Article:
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Hoffmann, R. A wiki for the life sciences where authorship matters. Nature Genetics (2008)
 
 
 

Distribution of GABA(B) receptor mRNAs in the rat brain and peripheral organs.

GABA, the predominant inhibitory neurotransmitter present in the mammalian CNS, is also found in the periphery. GABA actions are mediated by the ionotropic GABA(A)/GABA(C) receptors, as well as the metabotropic GABA(B) receptor. The rat GABA(B) receptor has recently been cloned and two cDNA clones have been isolated encoding two isoforms of the receptor, GABA(B)R1a and R1b. Northern blot analysis revealed the presence of both transcripts in the rat brain using specific cDNA probes for GABA(B)R1a and R1b, respectively. However, Northern blot analysis, hybridized with a probe containing a sequence common to both isoforms, revealed specific RNAs in the rat brain and in testis, but not in other peripheral tissues. In the present study, by using the more sensitive reverse transcriptase-polymerase chain reaction with a specific set of primers for each isoform and Southern blot analysis, we found that both isoforms of the GABA(B) receptor are expressed not only throughout the brain but also in all peripheral organs examined, including heart, spleen, lung, liver, small intestine, large intestine, kidney, stomach, adrenal, testis, ovary and urinary bladder. The peripheral distribution of GABA(B)R1 mRNAs supports the notion of a physiological role for GABA in the control of a wide range of peripheral organs.[1]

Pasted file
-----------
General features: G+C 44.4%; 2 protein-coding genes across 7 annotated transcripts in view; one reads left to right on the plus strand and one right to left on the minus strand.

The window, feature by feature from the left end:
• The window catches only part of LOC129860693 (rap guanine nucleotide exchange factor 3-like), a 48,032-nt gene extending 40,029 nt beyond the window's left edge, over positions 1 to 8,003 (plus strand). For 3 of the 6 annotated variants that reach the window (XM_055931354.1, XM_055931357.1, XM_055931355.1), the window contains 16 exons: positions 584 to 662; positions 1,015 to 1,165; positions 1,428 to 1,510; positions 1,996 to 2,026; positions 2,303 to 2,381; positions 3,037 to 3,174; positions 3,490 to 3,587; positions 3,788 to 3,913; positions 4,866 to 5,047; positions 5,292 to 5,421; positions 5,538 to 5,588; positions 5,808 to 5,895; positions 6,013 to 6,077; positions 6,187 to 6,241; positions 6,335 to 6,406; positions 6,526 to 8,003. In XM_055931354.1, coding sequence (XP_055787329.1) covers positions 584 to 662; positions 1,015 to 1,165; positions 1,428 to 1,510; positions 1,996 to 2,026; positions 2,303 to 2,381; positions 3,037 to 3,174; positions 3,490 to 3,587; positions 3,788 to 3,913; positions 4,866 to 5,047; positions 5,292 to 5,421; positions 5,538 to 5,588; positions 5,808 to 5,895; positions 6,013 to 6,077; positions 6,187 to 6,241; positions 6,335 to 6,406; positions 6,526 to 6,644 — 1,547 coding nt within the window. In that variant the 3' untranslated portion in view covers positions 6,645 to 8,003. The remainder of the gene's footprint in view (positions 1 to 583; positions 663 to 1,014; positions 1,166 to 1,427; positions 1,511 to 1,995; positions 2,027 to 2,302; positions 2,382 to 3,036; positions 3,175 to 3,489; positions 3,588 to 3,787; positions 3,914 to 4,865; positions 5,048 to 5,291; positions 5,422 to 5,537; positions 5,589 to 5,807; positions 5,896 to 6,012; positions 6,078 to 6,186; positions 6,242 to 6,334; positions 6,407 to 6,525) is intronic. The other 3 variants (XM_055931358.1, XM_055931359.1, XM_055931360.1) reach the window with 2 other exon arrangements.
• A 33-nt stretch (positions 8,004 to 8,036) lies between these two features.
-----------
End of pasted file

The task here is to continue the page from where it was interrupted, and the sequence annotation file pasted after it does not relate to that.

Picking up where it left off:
References

  1. Distribution of GABA(B) receptor mRNAs in the rat brain and peripheral organs. Castelli, M.P., Ingianni, A., Stefanini, E., Gessa, G.L. Life Sci. (1999) [Pubmed]
 
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